Superbug Outbreak Has Killed Two at UCLA Medical Center

When antibiotic-resistant bacteria run rampant, what should hospitals do to stop them?

This week, doctors at the University of California Los Angeles Medical Center discovered that a contaminated medical tool had been spreading antibiotic-resistant bacteria to patients. The bacteria, known as carbapenem-resistant Enterobacteriaceae or CRE, has been called a “nightmare” bacteria by the Centers for Disease Control and can kill as many as half the people it infects. So far, two people have died from the infection, and UCLA has reached out to another 179 people that might be infected. When already in the throes of an outbreak, what should a hospital do to stop it?

“These outbreaks at UCLA and other hospitals could collectively be the most significant instance of disease transmission ever linked to a contaminated reusable medical instrument,” Lawrence Muscarella, a hospital safety consultant, told the L.A. Times.

This isn’t the first hospital outbreak of antibiotic-resistant bacteria, or “superbug,” and it certainly won’t be the last. For decades, doctors overprescribed antibiotics and patients wouldn’t take the full dose, which allowed bacteria to develop a resistance to the drugs. Antibiotic resistance is already a huge threat to public health and, unless researchers can create new antibiotics more quickly, the problem is likely to get much worse.

So far, the UCLA Medical Center is doing everything right to stop the CRE outbreak. They have implemented stricter policies for decontaminating invasive medical devices (like the endoscopes), sent test kits to the 179 that were at risk for contamination, and notified public health officials so that more people can be on the lookout for potential cases. Hopefully they can stop the deadly outbreak before it infects more patients.

With so many sick people around, hospitals have been the nexus of some of the worst superbug outbreaks. Hospitals spend a huge amount of time and money preventing outbreaks like these through careful handling of contaminated materials. But sometimes, as in this UCLA case, just the wrong bacteria slips through. Here are three ways that hospitals can quell a superbug outbreak.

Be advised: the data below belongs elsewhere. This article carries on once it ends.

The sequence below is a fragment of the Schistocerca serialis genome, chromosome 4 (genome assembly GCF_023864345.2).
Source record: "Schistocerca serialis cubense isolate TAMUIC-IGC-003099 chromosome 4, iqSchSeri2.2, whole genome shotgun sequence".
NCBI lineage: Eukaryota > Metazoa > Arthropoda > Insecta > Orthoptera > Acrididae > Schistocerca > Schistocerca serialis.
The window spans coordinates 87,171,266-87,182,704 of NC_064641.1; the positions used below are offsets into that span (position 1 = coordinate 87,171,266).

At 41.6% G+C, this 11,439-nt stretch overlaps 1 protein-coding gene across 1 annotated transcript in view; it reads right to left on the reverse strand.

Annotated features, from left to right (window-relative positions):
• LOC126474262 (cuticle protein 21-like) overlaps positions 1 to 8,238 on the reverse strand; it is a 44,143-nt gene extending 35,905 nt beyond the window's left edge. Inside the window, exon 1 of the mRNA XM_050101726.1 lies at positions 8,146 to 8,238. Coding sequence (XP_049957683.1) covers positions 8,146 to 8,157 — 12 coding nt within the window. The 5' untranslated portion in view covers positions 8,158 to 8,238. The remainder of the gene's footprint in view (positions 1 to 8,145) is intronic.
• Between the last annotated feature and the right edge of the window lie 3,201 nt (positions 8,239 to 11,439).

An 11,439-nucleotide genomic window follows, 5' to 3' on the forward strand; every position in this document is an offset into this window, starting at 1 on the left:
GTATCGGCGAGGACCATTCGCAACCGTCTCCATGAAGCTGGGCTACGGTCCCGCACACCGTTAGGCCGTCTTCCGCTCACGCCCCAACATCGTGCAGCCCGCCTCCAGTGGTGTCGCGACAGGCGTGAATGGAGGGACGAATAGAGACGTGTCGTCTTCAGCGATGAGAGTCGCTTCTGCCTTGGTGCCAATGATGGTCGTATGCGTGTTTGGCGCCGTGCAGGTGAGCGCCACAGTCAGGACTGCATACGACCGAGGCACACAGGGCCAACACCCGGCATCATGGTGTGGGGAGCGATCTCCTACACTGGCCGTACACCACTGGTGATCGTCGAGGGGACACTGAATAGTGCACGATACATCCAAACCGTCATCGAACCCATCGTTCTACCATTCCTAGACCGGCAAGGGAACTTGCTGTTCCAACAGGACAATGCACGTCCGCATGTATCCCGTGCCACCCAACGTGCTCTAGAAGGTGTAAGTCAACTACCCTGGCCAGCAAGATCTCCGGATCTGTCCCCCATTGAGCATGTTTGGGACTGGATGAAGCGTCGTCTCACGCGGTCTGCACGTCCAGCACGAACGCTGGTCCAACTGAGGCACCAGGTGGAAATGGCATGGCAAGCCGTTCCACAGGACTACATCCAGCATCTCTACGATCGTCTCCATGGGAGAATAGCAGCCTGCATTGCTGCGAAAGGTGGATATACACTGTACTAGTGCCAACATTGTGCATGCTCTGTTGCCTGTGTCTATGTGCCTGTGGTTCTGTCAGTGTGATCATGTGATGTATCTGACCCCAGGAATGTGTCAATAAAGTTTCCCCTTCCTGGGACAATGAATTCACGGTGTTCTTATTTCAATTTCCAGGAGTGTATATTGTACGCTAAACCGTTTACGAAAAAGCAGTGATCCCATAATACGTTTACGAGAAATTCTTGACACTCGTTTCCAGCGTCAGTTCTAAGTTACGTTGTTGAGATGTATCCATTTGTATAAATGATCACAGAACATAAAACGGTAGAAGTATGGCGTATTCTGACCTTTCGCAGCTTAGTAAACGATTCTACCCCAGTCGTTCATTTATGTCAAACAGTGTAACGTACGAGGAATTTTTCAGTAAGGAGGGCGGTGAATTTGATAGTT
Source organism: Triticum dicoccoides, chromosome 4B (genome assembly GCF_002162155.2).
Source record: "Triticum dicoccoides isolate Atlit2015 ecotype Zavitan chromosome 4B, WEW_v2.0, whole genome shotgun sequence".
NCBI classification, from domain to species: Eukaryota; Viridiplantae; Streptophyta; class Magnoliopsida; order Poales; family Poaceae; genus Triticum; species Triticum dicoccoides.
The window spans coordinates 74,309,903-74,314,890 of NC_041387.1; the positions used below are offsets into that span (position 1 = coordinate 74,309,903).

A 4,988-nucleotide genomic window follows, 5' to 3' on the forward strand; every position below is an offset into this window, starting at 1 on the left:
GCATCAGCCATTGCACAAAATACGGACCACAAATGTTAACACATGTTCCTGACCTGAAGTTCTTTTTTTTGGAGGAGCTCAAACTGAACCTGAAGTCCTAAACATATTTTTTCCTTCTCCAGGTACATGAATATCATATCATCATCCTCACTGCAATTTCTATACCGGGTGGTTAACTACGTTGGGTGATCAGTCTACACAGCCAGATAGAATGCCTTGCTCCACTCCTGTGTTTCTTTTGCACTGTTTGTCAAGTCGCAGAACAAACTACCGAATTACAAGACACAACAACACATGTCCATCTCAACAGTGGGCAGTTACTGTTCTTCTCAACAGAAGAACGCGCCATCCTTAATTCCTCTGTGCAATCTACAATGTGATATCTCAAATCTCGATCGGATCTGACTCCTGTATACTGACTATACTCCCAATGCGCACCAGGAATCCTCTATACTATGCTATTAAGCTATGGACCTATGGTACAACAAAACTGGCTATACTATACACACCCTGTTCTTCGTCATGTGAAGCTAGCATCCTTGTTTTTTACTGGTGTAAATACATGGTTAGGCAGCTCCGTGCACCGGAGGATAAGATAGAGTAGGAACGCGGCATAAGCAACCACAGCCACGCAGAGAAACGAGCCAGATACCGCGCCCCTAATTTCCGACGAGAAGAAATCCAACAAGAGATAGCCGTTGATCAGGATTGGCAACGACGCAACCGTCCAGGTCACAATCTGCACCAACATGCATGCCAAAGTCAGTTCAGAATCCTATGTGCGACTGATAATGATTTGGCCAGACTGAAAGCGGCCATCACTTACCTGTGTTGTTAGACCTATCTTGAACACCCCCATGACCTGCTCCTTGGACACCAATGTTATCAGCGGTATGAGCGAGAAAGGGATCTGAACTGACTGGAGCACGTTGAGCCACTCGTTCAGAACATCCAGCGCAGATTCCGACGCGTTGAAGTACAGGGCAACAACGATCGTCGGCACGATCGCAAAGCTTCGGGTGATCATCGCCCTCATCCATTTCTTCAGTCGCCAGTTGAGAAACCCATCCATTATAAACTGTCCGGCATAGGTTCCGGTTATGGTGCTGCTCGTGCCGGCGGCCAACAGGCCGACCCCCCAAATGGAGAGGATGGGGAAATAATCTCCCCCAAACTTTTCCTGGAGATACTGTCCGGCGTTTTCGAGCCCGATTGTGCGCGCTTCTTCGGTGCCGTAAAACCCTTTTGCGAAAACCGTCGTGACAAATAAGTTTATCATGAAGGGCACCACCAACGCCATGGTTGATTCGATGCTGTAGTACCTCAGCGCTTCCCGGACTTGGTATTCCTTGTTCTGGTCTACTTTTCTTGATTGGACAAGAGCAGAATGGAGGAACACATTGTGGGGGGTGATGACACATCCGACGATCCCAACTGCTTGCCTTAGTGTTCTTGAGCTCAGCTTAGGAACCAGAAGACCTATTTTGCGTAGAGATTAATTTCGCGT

• Better screening tests for new patients. In the early 2000s, superbug Klebsiella pneumoniae carbapenemase infected patients in hundreds of hospitals in the U.S. and abroad. Researchers traced the outbreak back to a single hospital New York City. Many healthcare professionals advocate for screening patients for antibiotic-resistant bacteria upon admission to the hospital so that doctors and nurses can make sure the bacteria doesn’t spread, but others claim the high cost of such widespread screening isn’t worth it.
  • Wash those hands. “[Antibiotic-resistant bacteria] are transmitted mainly on the hands of caregivers who do not practice effective hand hygiene after every contact with patients and their environment,” reads one 2012 study. Hand washing is so simple, but works so well. If doctors and nurses washing up before and after handling each patient or any other contaminated materials, they can stop the bacteria from spreading to others, even in the midst of an outbreak.
  • Clean invasive devices. CRE is found in feces, which means it can be transmitted through medical devices that are used on many different patients and not sufficiently disinfected. Though medical devices in the future may be designed to limit the transmission of bacteria like CRE, for now hospital personnel just have to be extra careful with devices like endoscopes that enter the digestive tract, like the one that caused the UCLA outbreak.